difference between what he was before and what he was now. All they could see was loss.
There was a chance that new people-- Valentine and her family-- would be able to look at him and
see something else.
Even that was unlikely, though. Strangers would look at him and see less, not more, than those
who had known him before he was crippled. At least Mother and Andrew and Ela and Ouanda and
all the others knew that he had a mind, knew that he was capable of understanding ideas. What will
new people think when they see me? They'll see a body that's already atrophying, hunched over;
they'll see me walk with a shuffling gait; they'll watch me use my hands like paws, clutching a
spoon like a three-year-old; they'll hear my thick, half-intelligible speech; and they'll assume, they'll
know, that such a person cannot possibly understand anything complicated or difficult.
Why did I come?
I didn't come. I went. I wasn't coming here, to meet these people. I was leaving there. Getting
away. Only I tricked myself. I thought of leaving on a thirty-year voyage, which is only how it will
seem to them. To me I've been gone only a week and a half. No time at all. And already my time of
solitude is over. My time of being alone with Jane, who listens to me as if I were still a human
being, is done.
Almost. Almost he said the words that would have aborted the rendezvous. He could have stolen
Andrew's starship and taken off on a voyage that would last forever without having to face another
But such a nihilistic act was not in him, not yet. He had not yet despaired, he decided. There might
yet be something he could do that might justify his continuing to live in this body. And perhaps it
would begin with meeting Andrew's sister.
The ships were now joining, the umbilicals snaking outward and searching, groping till they met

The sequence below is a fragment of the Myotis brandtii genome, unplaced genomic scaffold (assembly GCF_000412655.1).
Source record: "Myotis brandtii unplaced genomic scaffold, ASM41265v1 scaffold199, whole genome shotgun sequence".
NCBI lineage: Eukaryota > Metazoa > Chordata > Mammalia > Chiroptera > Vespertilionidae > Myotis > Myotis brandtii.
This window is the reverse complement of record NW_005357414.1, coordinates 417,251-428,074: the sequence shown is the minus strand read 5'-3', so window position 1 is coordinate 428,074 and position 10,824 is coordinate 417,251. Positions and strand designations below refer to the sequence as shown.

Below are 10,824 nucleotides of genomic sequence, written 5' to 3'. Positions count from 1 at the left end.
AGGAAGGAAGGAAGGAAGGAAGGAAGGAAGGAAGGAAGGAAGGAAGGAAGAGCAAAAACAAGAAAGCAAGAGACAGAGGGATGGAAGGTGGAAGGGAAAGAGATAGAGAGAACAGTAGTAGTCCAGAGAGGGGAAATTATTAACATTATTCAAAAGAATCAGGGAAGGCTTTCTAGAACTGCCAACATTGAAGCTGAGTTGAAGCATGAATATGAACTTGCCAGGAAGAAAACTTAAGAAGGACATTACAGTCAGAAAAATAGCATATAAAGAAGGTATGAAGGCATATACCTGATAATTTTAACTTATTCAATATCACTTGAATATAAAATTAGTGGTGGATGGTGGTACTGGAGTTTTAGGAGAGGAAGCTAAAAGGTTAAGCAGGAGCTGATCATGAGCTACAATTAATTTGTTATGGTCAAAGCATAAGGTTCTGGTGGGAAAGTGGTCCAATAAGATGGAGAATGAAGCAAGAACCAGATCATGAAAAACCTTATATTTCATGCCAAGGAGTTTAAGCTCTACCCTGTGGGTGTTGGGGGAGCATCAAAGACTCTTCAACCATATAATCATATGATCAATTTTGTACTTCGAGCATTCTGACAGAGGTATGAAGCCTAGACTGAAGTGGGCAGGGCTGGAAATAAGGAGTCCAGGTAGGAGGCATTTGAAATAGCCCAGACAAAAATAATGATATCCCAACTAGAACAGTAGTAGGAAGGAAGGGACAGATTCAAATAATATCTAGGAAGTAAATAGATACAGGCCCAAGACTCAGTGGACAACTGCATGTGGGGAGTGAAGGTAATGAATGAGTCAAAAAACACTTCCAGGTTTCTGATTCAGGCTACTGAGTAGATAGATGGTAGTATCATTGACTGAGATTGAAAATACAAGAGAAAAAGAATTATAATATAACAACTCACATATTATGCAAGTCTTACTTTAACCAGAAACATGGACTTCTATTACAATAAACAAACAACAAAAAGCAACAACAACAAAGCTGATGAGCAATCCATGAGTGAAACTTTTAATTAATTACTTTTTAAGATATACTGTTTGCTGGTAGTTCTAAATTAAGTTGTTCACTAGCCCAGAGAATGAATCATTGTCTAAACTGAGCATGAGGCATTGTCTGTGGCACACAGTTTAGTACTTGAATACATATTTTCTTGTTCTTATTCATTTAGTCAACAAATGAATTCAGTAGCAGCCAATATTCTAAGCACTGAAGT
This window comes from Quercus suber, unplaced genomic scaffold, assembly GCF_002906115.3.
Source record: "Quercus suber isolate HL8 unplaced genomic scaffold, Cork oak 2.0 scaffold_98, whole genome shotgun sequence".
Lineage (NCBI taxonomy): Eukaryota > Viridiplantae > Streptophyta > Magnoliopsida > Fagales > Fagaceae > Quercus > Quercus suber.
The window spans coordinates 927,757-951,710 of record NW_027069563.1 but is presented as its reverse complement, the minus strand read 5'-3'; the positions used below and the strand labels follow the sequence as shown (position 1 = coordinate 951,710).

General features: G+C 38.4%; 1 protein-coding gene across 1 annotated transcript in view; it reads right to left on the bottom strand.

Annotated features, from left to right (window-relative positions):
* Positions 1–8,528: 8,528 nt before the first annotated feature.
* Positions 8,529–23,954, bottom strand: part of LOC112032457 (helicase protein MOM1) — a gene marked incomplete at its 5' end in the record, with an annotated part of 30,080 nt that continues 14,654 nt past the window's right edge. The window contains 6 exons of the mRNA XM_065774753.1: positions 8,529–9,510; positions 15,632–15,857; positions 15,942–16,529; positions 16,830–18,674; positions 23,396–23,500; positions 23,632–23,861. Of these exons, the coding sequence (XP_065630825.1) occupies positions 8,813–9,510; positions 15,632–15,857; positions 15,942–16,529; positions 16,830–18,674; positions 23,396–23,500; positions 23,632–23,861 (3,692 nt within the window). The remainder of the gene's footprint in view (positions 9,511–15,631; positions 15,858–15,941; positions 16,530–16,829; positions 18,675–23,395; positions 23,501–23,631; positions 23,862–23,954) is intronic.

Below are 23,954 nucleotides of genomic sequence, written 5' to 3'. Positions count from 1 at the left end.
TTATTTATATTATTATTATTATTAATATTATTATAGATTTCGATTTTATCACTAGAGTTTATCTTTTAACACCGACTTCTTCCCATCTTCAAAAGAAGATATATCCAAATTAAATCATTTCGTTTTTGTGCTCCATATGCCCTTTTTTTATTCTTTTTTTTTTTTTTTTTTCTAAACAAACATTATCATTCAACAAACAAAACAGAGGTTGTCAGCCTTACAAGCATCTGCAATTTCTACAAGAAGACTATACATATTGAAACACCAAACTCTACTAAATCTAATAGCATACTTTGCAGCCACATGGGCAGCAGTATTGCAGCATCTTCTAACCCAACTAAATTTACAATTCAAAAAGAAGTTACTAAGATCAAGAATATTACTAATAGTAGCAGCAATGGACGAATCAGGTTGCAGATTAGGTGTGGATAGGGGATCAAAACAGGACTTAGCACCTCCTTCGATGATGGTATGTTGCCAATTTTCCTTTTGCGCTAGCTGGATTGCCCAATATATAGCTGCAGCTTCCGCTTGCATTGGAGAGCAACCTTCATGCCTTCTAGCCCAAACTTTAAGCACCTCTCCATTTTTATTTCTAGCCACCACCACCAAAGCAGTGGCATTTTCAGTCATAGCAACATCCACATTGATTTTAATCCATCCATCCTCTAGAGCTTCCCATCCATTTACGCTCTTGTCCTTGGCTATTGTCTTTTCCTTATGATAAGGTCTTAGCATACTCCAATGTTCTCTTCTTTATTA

each other. Miro watched on the monitors and listened to the computer reports of each successful
linkage. The ships were joining in every possible way so that they could make the rest of the
voyage to Lusitania in perfect tandem. All resources would be shared. Since Miro's ship was a
cargo vessel, it couldn't take on more than a handful of people, but it could take some of the other
ship's life-support supplies; together, the two ship's computers were figuring out a perfect balance.
Once they had calculated the load, they worked out exactly how fast each ship should accelerate
as they made the park shift to get them both back to near-lightspeed at exactly the same pace. It was
an extremely delicate and complicated negotiation between two computers that had to know almost
perfectly what their ships carried and how they could perform. It was finished before the passage
tube between the ships was fully connected.
Miro heard the footsteps scuffing along the corridor from the tube. He turned his chair-- slowly,
because he did everything slowly-- and saw her coming toward him. Stooped over, but not very
much, because she wasn't that tall to begin with. Hair mostly white, with a few strands of mousy
brown. When she stood he looked at her face and judged her. Old but not elderly. If she was
nervous about this meeting it didn't show. But then, from what Andrew and Jane had told him about
her, she had met a lot of people who were a good deal more fearsome than a twenty-year-old
"Miro?" she asked.
"Who else?" he said.
It took a moment, just a heartbeat, for her to process the strange sounds that came out of his mouth
and recognize the words. He was used to that pause now, but he still hated it.
"I'm Valentine," she said.
"I know," he answered. He wasn't making this any easier, with his laconic replies, but what else
was there to say? This wasn't exactly a meeting between heads of state with a list of vital decisions
to make. But he had to make some effort, if only not to seem hostile.